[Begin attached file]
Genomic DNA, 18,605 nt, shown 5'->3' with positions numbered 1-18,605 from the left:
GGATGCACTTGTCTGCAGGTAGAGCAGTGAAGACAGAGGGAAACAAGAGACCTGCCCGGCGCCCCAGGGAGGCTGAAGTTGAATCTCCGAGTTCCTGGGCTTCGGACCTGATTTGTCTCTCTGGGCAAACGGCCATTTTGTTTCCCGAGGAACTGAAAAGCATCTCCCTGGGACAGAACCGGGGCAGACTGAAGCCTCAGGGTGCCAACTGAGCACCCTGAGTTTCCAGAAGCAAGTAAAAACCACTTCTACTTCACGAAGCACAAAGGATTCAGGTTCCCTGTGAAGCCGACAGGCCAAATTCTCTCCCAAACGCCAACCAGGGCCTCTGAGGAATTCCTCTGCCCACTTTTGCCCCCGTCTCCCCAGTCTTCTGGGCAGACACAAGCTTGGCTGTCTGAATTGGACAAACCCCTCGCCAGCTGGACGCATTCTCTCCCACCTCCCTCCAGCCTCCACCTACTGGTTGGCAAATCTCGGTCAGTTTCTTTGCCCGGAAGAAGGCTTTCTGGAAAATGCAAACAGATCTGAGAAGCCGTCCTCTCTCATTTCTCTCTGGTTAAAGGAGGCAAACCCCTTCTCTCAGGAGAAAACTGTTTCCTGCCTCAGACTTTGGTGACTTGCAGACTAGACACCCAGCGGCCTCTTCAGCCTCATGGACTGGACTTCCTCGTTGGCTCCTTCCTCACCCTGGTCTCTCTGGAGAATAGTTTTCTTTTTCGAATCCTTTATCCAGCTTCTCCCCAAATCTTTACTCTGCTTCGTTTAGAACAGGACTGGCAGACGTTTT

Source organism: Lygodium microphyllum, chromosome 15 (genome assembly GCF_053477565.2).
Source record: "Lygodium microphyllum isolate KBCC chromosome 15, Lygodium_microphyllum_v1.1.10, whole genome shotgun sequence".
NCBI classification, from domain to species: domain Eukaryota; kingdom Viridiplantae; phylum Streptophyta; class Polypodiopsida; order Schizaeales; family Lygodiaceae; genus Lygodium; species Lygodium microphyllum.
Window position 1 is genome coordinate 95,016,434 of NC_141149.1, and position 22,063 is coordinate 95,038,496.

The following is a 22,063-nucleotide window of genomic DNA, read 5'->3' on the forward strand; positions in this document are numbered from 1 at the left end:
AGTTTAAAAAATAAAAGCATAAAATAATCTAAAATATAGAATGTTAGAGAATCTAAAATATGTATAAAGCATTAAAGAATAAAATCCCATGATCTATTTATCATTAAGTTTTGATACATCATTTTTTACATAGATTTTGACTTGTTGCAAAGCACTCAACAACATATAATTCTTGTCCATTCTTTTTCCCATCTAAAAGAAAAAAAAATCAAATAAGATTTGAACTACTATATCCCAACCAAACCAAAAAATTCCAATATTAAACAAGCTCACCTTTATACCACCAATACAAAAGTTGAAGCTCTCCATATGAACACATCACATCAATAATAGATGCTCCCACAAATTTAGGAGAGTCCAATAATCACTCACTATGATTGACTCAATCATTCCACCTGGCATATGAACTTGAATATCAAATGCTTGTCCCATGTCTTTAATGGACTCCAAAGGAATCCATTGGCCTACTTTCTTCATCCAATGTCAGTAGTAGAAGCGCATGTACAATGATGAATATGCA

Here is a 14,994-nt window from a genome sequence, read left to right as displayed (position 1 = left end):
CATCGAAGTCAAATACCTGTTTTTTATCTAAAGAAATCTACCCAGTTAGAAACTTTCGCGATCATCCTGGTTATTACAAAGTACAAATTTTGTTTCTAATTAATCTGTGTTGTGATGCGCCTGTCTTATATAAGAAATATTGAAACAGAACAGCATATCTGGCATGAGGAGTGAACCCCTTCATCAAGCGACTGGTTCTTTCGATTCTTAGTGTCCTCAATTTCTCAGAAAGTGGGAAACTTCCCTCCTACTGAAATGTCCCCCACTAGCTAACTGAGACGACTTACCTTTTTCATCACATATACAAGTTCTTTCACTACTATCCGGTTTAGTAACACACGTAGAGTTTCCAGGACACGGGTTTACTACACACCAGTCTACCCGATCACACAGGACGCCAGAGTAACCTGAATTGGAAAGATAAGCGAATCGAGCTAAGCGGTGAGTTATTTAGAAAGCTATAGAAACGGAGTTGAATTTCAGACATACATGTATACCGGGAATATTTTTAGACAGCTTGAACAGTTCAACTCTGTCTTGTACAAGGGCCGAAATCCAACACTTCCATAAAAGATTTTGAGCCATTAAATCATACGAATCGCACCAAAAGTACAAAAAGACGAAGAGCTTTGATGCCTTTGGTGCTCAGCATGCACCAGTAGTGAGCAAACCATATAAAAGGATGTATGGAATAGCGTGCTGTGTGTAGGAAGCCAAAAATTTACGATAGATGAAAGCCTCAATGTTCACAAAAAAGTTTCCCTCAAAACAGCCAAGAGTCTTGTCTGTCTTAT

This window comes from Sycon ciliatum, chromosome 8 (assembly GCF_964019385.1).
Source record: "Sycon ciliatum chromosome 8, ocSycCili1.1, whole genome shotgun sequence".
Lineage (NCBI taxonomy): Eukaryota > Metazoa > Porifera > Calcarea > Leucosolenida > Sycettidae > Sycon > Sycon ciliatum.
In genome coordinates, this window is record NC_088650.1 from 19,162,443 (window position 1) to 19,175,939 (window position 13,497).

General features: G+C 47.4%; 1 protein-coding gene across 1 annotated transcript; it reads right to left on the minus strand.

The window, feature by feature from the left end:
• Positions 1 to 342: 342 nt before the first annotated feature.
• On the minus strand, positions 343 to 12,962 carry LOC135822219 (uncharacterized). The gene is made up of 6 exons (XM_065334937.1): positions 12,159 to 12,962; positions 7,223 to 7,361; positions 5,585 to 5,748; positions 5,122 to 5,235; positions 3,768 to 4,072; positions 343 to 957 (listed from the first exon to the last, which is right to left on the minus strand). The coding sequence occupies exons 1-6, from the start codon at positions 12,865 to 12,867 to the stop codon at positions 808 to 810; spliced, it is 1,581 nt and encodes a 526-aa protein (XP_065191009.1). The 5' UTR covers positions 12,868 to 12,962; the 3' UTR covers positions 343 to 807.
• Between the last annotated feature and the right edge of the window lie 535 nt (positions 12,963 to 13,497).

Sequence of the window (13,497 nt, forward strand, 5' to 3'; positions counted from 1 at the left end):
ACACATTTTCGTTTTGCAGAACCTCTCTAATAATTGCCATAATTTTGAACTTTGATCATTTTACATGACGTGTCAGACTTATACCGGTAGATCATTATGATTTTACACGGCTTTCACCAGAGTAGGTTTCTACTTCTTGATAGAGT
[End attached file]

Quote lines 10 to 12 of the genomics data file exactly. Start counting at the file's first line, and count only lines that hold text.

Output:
CATCGAAGTCAAATACCTGTTTTTTATCTAAAGAAATCTACCCAGTTAGAAACTTTCGCGATCATCCTGGTTATTACAAAGTACAAATTTTGTTTCTAATTAATCTGTGTTGTGATGCGCCTGTCTTATATAAGAAATATTGAAACAGAACAGCATATCTGGCATGAGGAGTGAACCCCTTCATCAAGCGACTGGTTCTTTCGATTCTTAGTGTCCTCAATTTCTCAGAAAGTGGGAAACTTCCCTCCTACTGAAATGTCCCCCACTAGCTAACTGAGACGACTTACCTTTTTCATCACATATACAAGTTCTTTCACTACTATCCGGTTTAGTAACACACGTAGAGTTTCCAGGACACGGGTTTACTACACACCAGTCTACCCGATCACACAGGACGCCAGAGTAACCTGAATTGGAAAGATAAGCGAATCGAGCTAAGCGGTGAGTTATTTAGAAAGCTATAGAAACGGAGTTGAATTTCAGACATACATGTATACCGGGAATATTTTTAGACAGCTTGAACAGTTCAACTCTGTCTTGTACAAGGGCCGAAATCCAACACTTCCATAAAAGATTTTGAGCCATTAAATCATACGAATCGCACCAAAAGTACAAAAAGACGAAGAGCTTTGATGCCTTTGGTGCTCAGCATGCACCAGTAGTGAGCAAACCATATAAAAGGATGTATGGAATAGCGTGCTGTGTGTAGGAAGCCAAAAATTTACGATAGATGAAAGCCTCAATGTTCACAAAAAAGTTTCCCTCAAAACAGCCAAGAGTCTTGTCTGTCTTAT

This window comes from Sycon ciliatum, chromosome 8 (assembly GCF_964019385.1).
Source record: "Sycon ciliatum chromosome 8, ocSycCili1.1, whole genome shotgun sequence".